Note: Thanks for the positive comments regarding the expanded Trading Psychology Weblog, which now includes links to the day's interesting news features, a summary of intermarket relationships, and daily measures of market strength, weakness, and trend.
I received a few emails regarding the relationship between the put/call ratio and the VIX as measures of sentiment. I decided to create relative versions of both indicators, by evaluating each as a proportion of its 20 day moving average. Interestingly, the correlation between the relative VIX and the relative put/call ratio since March, 2003 (N = 805 trading days) has only been .41. That means that about 16% of the variance in the relative put/call ratio is attributable to the relative VIX and vice versa. While the two indicators are related, they are not measuring the same thing.
What has made the recent time period significant--particularly this past Friday--is that the relative VIX was quite high (19% above its average) *and* the relative put/call ratio was quite elevated (54% above its average). Since March, 2003, we've had 33 occasions in which the VIX was 15% or more above its average. The next day, SPY averaged a gain of .35% (23 up, 10 down)--much stronger than the average one-day gain for SPY of .06% (448 up, 357 down).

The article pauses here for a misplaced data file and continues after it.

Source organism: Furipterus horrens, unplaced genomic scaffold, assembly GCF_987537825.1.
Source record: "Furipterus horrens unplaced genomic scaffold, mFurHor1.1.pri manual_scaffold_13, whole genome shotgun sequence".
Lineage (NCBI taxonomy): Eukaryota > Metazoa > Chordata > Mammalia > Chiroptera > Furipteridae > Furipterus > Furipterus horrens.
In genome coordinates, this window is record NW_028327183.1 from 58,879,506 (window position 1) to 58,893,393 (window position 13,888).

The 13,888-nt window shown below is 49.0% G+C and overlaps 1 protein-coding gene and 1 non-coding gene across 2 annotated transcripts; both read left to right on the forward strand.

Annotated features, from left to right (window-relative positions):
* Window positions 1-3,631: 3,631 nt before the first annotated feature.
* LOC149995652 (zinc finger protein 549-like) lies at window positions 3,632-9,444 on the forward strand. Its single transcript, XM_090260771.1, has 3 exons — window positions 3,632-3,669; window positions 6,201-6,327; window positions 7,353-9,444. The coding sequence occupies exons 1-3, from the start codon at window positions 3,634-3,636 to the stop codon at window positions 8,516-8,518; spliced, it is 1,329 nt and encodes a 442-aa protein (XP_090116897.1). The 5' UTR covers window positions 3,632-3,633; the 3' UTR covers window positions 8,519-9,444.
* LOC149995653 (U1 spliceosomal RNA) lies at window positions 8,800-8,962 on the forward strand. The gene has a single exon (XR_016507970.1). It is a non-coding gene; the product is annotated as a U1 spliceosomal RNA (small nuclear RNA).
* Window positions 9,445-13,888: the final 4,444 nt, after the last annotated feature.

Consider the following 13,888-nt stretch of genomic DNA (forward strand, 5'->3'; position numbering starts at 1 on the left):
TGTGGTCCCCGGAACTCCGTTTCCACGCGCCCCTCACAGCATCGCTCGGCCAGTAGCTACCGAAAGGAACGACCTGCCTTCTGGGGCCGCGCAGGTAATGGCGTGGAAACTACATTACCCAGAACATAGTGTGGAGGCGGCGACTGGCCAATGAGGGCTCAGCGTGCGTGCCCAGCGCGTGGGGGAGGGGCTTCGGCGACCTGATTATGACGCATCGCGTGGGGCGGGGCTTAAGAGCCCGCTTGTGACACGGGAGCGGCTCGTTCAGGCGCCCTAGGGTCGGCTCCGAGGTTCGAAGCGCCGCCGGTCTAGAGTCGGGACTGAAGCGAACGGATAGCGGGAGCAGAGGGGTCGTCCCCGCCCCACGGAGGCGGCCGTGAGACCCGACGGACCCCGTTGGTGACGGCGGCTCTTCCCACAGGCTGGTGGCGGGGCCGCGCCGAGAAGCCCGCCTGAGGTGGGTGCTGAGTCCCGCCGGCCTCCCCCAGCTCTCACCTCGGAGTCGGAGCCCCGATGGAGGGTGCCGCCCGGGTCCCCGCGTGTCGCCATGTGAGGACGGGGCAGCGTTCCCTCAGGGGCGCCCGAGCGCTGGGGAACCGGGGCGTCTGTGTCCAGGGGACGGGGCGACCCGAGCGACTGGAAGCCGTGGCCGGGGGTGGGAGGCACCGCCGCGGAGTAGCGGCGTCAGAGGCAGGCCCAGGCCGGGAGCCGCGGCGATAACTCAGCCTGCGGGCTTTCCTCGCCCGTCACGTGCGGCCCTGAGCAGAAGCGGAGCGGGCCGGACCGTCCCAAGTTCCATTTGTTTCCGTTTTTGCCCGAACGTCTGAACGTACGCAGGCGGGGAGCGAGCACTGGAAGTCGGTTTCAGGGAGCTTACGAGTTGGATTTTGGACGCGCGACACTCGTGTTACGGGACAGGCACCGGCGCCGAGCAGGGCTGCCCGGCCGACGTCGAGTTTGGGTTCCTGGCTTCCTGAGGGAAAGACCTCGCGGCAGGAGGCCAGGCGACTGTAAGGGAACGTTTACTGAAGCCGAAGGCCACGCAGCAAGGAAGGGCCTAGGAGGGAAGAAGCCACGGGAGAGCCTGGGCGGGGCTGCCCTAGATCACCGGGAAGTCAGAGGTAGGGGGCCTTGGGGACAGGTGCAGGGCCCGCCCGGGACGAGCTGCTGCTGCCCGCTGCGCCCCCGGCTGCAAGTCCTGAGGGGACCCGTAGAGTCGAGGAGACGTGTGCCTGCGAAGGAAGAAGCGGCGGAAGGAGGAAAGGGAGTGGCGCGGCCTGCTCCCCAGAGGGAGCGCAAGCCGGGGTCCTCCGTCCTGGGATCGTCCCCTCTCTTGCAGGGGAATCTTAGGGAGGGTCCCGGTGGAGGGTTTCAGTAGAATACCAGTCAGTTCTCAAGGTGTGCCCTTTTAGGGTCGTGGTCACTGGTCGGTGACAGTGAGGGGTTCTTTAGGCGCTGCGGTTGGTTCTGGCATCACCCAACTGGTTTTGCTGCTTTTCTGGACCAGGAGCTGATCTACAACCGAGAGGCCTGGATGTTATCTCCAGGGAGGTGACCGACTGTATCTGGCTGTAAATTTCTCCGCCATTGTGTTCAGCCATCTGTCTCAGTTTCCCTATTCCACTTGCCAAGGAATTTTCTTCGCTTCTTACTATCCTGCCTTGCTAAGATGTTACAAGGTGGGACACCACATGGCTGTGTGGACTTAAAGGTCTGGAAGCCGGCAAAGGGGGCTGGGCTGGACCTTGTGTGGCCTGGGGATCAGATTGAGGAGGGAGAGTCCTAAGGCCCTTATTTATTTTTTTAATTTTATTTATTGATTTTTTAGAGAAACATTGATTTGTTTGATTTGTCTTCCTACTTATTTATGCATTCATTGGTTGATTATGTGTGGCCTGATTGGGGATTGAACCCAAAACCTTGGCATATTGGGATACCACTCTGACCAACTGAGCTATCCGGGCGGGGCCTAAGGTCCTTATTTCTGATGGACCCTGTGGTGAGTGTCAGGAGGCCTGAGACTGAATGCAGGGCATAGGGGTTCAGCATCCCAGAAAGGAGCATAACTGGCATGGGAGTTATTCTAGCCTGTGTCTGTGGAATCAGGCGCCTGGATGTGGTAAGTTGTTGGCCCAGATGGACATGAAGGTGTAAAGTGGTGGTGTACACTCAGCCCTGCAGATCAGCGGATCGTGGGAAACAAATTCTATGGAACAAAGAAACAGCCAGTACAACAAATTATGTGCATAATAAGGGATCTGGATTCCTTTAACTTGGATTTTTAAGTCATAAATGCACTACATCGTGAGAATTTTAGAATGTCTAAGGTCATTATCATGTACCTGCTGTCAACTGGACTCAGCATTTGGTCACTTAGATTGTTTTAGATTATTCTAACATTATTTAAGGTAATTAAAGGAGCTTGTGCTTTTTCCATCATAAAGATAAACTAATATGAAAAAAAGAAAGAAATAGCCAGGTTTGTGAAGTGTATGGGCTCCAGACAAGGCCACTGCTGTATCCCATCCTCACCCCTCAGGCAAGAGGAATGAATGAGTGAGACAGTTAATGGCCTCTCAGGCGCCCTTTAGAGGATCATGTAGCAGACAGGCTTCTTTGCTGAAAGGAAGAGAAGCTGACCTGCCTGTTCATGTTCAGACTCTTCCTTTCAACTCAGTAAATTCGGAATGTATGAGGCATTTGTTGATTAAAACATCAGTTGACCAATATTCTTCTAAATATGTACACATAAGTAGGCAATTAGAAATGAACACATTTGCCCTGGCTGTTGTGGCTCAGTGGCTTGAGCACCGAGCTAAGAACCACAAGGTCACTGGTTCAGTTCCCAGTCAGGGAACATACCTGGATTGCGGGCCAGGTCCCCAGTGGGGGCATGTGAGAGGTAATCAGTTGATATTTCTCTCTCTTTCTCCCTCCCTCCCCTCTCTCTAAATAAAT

A median split of the data based upon the relative put/call ratio was instructive. When the VIX was more than 15% above its average and the relative put/call ratio was high, the next day in SPY averaged a gain of .49% (13 up, 3 down). When the VIX was elevated and the put/call ratio was low, the next day in SPY averaged a gain of .21% (10 up, 7 down). Clearly, the upside edge is greatest when VIX *and* the put/call ratio are elevated, as we've seen recently. Enhanced volatility and enhanced pessimism, when they occur jointly, seem to offer superior near-term rewards.